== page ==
It was around about June of last year that I came across Neon Ion (Natalie Sandtorv) and as chance would have it, it was this track I found, which had just been released as a single.
So, being in a Lay Z Boy mood I decided to run the rule over it again. Has anything changed in the last 15 months and how does it sound within the context of an 11-track album?
Let’s start with some background about Natalie. Her artist name suggests she’s studied particle physics somewhere along the way but in reality she’s a musician’s musician, having studied at two of the top Norwegian music schools, specialising in jazz and electronic improvisation.
I knew I’d come across her somewhere before and eventually realised she had been vocalist with Morning Has Occurred, a band in which her now husband played drums and along with Marte Eberson, who is often featured in NMC. Natalie is originally from Ålesund, which has thrown up many of today’s contemporary Norwegian musicians, although I believe she now resides in Copenhagen.
She’s made her mark with electro-pop, that’s what her label/PR majors on, but it’s the interesting mix of soulful R&B and jazz which catches my attention on this track. It isn’t as if she’s the only female Norwegian artist doing it, indeed we featured Sofia Aarvik only last week, whose sound isn’t that dissimilar, and before that, Charlotte dos Santos a few weeks ago and the quality is equally as high.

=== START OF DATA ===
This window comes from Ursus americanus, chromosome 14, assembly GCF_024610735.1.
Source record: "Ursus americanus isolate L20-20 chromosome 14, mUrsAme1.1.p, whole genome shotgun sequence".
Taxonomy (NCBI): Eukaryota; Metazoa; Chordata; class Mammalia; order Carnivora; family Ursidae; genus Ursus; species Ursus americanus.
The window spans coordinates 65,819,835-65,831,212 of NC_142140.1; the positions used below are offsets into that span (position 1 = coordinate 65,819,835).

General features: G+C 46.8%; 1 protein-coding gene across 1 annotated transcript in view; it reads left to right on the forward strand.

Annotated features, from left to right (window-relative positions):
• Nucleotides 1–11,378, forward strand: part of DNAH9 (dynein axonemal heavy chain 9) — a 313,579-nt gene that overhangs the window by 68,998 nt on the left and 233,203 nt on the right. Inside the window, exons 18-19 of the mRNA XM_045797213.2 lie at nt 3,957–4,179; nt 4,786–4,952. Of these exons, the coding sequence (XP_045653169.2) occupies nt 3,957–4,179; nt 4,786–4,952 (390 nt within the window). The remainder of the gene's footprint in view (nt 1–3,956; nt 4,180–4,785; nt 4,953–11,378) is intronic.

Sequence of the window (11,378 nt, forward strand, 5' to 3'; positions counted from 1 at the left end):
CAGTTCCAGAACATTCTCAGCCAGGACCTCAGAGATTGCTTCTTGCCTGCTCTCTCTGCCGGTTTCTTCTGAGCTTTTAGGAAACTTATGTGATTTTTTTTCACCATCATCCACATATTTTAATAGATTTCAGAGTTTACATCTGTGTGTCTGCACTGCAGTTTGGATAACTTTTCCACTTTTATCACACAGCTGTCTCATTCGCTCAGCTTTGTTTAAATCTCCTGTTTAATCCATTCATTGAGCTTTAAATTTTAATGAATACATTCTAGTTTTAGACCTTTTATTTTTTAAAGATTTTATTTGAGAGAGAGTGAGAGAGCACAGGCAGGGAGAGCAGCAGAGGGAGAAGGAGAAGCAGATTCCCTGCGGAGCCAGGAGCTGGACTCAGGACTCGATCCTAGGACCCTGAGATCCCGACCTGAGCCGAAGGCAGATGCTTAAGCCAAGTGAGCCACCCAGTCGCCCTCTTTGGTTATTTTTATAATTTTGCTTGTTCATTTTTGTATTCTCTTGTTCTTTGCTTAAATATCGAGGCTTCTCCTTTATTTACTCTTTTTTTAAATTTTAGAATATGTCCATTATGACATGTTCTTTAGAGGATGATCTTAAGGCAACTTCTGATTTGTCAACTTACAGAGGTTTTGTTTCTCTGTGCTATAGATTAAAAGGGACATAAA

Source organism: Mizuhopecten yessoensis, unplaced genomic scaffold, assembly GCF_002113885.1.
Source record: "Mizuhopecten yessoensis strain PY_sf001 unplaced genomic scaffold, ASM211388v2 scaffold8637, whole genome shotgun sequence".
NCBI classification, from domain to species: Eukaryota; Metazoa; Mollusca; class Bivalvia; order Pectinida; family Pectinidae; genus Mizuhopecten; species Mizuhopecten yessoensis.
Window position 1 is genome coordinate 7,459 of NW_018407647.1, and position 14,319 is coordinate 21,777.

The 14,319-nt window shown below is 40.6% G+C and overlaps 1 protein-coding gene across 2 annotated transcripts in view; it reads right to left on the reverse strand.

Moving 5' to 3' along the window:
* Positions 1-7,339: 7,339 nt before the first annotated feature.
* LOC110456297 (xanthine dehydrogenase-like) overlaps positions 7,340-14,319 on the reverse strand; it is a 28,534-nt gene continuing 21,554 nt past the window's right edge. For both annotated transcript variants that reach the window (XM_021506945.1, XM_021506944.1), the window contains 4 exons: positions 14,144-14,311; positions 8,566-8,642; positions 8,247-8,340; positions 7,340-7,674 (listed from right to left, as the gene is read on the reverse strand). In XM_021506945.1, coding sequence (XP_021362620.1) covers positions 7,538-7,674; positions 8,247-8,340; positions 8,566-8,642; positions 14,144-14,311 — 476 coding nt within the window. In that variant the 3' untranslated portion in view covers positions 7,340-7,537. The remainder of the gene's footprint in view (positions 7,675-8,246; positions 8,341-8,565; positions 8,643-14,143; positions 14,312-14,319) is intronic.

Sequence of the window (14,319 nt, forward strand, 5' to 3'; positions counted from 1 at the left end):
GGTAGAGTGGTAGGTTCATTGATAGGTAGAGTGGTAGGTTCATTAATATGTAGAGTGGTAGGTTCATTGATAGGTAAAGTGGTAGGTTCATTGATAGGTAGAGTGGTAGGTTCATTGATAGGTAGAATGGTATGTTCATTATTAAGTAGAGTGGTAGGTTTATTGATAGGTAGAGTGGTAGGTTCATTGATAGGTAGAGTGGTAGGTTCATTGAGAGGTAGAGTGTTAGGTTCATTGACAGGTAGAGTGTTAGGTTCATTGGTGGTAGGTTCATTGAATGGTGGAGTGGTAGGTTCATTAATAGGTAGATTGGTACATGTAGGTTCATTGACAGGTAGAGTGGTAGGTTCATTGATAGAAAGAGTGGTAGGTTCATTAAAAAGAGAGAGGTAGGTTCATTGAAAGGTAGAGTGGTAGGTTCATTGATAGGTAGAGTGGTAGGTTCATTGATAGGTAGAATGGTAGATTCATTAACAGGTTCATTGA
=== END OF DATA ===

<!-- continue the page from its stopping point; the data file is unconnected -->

In fact, she manages to turn it into a sort of slow, smoochy dance track right from the start before the tempo picks up. It’s silky, sultry, a little sexy even, and yet at the same time it is ever so slightly brooding and menacing. The sort of song the Boyz might be cavorting to in a disco with their ladies on the border of Watts and Compton during a ceasefire between the Bloods and the Crips, to lines like “We can’t play this game forever…we don’t know how this will play out.”
And it’s all underpinned by crisp clean percussion that has the mark of Manu Katché on it.
‘Cold War’ isn’t a political allusion; rather it concerns a personal relationship that is on the rocks. “In the same bed but not the same place.”
And such ephemeral romance is the bedrock of the entire album as she juxtaposes the mischievousness and impulsiveness from her experimental jazz days over a classically soulful imprint, and with a vocal that oozes the quality of Sade throughout.
The album also sees cameos from trumpeter Arve Henriksen, multi-instrumentalist Lars Horntveth, and up and coming indie pop star Ola Village.
‘Mood Cosmic’ is out September 9th on the Jazzland label.
Find her on: